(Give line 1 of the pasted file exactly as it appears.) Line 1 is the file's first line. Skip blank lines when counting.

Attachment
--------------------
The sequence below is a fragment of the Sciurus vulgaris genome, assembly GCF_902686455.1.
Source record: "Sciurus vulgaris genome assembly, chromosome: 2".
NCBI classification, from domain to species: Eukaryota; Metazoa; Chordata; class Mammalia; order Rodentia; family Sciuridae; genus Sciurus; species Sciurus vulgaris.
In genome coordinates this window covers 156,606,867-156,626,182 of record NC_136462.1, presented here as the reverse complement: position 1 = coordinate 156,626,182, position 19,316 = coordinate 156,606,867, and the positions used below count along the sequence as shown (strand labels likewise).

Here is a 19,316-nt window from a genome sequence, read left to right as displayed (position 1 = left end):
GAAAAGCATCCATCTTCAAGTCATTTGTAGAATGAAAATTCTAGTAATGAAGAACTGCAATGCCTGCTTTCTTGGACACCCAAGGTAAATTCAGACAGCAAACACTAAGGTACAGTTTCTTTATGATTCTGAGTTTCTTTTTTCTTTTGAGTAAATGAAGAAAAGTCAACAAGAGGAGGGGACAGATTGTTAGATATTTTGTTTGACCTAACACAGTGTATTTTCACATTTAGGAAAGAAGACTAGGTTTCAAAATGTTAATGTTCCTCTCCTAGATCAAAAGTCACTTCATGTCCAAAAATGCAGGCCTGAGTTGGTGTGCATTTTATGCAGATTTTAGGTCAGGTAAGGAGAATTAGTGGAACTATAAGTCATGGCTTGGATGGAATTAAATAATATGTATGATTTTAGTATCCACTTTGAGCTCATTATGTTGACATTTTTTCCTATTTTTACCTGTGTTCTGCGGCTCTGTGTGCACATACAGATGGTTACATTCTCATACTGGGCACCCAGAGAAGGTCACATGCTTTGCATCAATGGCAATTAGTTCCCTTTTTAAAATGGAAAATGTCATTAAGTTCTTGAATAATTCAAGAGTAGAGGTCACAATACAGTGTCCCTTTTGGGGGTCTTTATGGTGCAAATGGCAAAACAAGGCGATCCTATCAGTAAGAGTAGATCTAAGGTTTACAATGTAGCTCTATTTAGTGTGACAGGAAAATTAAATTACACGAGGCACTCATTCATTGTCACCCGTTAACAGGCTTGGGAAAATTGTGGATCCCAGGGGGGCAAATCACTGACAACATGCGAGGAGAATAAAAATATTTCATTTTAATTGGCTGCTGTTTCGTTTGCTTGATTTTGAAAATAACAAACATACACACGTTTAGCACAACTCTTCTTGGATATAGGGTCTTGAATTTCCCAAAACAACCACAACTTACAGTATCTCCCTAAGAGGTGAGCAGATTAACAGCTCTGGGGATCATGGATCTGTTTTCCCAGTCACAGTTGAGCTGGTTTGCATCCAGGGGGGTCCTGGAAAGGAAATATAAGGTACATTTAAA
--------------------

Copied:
The sequence below is a fragment of the Sciurus vulgaris genome, assembly GCF_902686455.1.